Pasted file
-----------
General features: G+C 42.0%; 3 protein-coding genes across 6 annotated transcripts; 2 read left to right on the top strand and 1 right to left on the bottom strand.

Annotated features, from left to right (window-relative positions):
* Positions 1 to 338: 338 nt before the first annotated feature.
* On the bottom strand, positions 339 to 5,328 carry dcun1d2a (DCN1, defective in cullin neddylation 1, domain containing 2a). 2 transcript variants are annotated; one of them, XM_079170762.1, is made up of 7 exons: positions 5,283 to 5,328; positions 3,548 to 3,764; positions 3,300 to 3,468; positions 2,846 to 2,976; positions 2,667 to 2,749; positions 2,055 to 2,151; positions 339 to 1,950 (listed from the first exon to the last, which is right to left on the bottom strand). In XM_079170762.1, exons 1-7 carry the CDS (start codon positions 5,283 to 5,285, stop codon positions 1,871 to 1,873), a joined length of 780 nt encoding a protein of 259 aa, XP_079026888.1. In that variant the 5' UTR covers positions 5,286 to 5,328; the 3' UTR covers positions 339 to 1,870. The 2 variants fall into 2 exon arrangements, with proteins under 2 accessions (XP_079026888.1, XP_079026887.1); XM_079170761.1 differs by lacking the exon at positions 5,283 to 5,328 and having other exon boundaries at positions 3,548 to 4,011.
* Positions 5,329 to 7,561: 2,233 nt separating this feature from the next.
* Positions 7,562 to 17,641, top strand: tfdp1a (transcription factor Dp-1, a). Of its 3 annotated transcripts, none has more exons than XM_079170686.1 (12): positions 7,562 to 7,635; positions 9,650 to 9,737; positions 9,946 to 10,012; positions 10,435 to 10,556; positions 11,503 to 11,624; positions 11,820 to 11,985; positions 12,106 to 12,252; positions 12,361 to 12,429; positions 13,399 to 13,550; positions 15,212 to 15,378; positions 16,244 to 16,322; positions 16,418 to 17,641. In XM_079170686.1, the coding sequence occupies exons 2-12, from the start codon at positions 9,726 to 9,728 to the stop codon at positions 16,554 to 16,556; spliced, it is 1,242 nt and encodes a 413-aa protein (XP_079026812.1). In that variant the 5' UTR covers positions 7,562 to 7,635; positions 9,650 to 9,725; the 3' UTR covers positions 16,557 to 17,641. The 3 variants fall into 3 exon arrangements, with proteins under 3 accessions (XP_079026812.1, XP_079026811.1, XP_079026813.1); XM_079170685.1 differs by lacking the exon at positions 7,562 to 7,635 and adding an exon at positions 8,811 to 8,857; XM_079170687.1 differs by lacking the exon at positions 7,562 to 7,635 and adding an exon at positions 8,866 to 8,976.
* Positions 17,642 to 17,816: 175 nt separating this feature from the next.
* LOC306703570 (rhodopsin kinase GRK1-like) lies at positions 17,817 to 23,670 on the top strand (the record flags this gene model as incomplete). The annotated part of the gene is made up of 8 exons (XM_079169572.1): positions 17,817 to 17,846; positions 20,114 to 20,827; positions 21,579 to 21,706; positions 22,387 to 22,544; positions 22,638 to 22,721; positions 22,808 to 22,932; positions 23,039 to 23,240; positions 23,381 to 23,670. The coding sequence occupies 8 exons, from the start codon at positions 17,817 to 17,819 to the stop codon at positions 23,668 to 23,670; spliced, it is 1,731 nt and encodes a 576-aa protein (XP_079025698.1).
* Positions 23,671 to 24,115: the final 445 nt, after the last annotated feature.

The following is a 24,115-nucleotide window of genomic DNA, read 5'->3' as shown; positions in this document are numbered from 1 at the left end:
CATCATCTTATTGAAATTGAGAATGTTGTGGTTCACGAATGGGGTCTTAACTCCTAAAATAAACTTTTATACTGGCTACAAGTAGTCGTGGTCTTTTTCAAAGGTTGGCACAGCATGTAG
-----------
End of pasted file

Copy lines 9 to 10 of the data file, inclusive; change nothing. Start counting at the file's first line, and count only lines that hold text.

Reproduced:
* Positions 23,671 to 24,115: the final 445 nt, after the last annotated feature.

The following is a 24,115-nucleotide window of genomic DNA, read 5'->3' as shown; positions in this document are numbered from 1 at the left end: